Another fall season is passing by. If you have allergies, you may be breathing a sigh of relief to have your sniffling and sneezing behind you—at least until spring when hay fever kicks up again. Allergies can feel like a never-ending cycle with only brief periods of relief in between.
Perhaps you’ve treated your allergies with medications such as decongestants, antihistamines, or corticosteroids. These medications may take the edge off of your discomfort, but most people report that they still experience some symptoms in spite of their regular regimen of allergy drugs.
Another problem is that these medications come with side effects—everything from drowsiness to dementia. (Prolonged use of certain antihistamines has been linked to dementia.)
But perhaps the biggest drawback of allergy medications is that they don’t do anything to fix the root of your allergy problem; they just address the symptoms. They are simply a bandage slapped onto a persistent “wound.”
Unlike medications, sublingual immunotherapy—a hassle-free alternative to allergy shots—provides a lasting fix to allergic disease. Immunotherapy is, after all, the only known treatment that can “rewire” the immune system so that you stop reacting to allergens in the environment once and for all.
With sublingual immunotherapy, you dispense a few drops of liquid antigen under your tongue each day. As your immune system learns to tolerate the antigen, it becomes desensitized to the things in the environment that once made you miserable.
You may be a candidate for sublingual immunotherapy if…
If you’re tired of “just getting by” with a litany of allergy medications and you want something more permanent, you may wonder if sublingual immunotherapy is right for you. Here are key points to consider in weighing whether sublingual immunotherapy is an appropriate treatment option.
• Symptom duration. As a general rule, if your symptoms last for a total of more than three to four months per year, you may be a candidate for sublingual immunotherapy. After all, four months out of every year is a long time to be taking medications year after year.
• Symptom severity. An important part of the calculus is how severe your symptoms are. Even if your symptoms don’t quite hit that three to four month duration point, if they are so bad that they are significantly diminishing your well-being, sublingual immunotherapy may be a good option. Whether it be severe hives or eczema, wheezing or asthma, or hay fever that is so miserable that it keeps you from your daily tasks, it’s worth inquiring about a long-term solution rather than just suffering through it.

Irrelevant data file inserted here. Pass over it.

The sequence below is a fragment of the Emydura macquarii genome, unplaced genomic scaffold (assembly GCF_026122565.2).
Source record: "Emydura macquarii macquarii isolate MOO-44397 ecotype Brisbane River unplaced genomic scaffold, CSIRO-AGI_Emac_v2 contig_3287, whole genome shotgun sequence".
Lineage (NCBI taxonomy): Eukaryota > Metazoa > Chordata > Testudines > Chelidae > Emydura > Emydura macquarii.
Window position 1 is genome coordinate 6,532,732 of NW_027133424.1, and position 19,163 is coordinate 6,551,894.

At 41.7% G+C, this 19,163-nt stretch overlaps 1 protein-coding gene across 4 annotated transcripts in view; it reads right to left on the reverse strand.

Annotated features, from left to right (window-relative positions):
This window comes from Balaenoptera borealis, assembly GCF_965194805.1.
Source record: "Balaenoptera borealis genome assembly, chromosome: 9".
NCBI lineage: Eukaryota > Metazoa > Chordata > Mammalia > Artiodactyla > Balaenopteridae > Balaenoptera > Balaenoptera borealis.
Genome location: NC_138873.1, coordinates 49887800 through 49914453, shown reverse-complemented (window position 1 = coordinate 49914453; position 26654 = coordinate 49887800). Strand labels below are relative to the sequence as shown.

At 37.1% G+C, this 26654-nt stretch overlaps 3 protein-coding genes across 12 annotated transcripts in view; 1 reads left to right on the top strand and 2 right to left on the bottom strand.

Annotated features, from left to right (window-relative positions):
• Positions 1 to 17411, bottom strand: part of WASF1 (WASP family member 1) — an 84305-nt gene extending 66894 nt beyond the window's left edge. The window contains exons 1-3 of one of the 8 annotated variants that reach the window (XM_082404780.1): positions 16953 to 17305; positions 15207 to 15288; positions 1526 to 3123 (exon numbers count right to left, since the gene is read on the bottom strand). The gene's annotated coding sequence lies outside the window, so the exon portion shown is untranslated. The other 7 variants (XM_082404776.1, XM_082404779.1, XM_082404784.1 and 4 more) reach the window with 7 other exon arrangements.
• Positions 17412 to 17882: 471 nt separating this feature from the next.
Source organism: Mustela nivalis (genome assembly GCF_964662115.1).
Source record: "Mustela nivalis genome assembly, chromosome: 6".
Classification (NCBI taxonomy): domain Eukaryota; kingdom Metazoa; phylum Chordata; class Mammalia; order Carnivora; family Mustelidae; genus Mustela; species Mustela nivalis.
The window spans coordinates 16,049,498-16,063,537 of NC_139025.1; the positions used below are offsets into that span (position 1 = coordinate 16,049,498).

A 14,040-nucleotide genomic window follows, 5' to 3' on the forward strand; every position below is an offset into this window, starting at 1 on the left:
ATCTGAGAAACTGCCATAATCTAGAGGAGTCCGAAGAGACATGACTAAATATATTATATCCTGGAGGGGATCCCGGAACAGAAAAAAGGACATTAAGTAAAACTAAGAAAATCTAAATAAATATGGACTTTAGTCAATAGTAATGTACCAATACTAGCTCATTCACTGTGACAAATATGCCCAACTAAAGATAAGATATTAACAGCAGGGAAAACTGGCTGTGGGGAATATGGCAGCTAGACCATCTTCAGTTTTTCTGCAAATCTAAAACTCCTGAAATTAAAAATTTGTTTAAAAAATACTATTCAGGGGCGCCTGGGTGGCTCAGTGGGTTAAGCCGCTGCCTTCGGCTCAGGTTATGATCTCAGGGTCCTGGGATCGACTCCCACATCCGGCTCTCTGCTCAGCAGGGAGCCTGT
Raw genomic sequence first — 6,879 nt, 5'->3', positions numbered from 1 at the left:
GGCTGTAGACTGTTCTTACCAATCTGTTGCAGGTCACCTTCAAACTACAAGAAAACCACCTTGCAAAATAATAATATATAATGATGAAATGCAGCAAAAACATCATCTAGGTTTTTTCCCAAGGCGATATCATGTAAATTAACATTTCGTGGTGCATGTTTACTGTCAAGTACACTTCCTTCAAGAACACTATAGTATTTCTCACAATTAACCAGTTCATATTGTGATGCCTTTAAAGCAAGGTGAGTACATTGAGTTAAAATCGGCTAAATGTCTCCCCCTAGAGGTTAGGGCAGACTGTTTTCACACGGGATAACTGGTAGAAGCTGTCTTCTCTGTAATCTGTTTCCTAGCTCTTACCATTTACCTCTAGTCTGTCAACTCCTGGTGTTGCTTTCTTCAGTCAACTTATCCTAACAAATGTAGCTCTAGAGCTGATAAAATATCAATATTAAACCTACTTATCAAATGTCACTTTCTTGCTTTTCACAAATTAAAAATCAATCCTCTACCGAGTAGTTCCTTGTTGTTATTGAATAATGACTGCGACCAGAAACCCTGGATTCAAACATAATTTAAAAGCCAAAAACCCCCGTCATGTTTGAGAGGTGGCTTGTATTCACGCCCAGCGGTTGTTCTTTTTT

• Food allergies. If you have food allergies, allergy drugs won’t stop the problem—and neither will allergy shots. However, thanks to pioneering research at institutions like Duke and Oxford, sublingual/oral immunotherapy has now been shown to be a safe and effective treatment for food allergies.
By exposing the body to the food proteins that once elicited reactions, sublingual immunotherapy can help desensitize the body to these proteins so that you can eat more of what you love without repercussions.
If the duration or severity of your allergy symptoms fits the criteria outlined above—or if you have food allergies—talk to your physician about the AllergyEasy program. He or she can perform an exam. This will probably include filling out an allergy history survey where you list your symptoms and rate their severity. Your physician can then evaluate you for physical signs of allergy. They may listen to your lungs, check the lining of your nose for inflammation, and look at any allergy-related skin rashes that you may have.
Beyond that, your physician can order an allergy test kit to help determine what you are allergic to and begin prescribing sublingual immunotherapy.
As you and your doctor weigh the decision of whether you continue using allergy medications or get treatment through sublingual immunotherapy, keep this benefit in mind: sublingual immunotherapy is a natural allergy treatment. Synthetic medications always come with side effects, but allergy drops are made up of the same things that you breathe in every day in nature. This is why doctors and naturopaths alike embrace sublingual allergy immunotherapy as a treatment that can produce lasting results without adverse effects.
It’s easy to fall into a pattern of living with allergies, but why suffer when there are treatment alternatives that can end the allergic cycle? Be proactive and talk to your doctor about a pathway to long-term relief.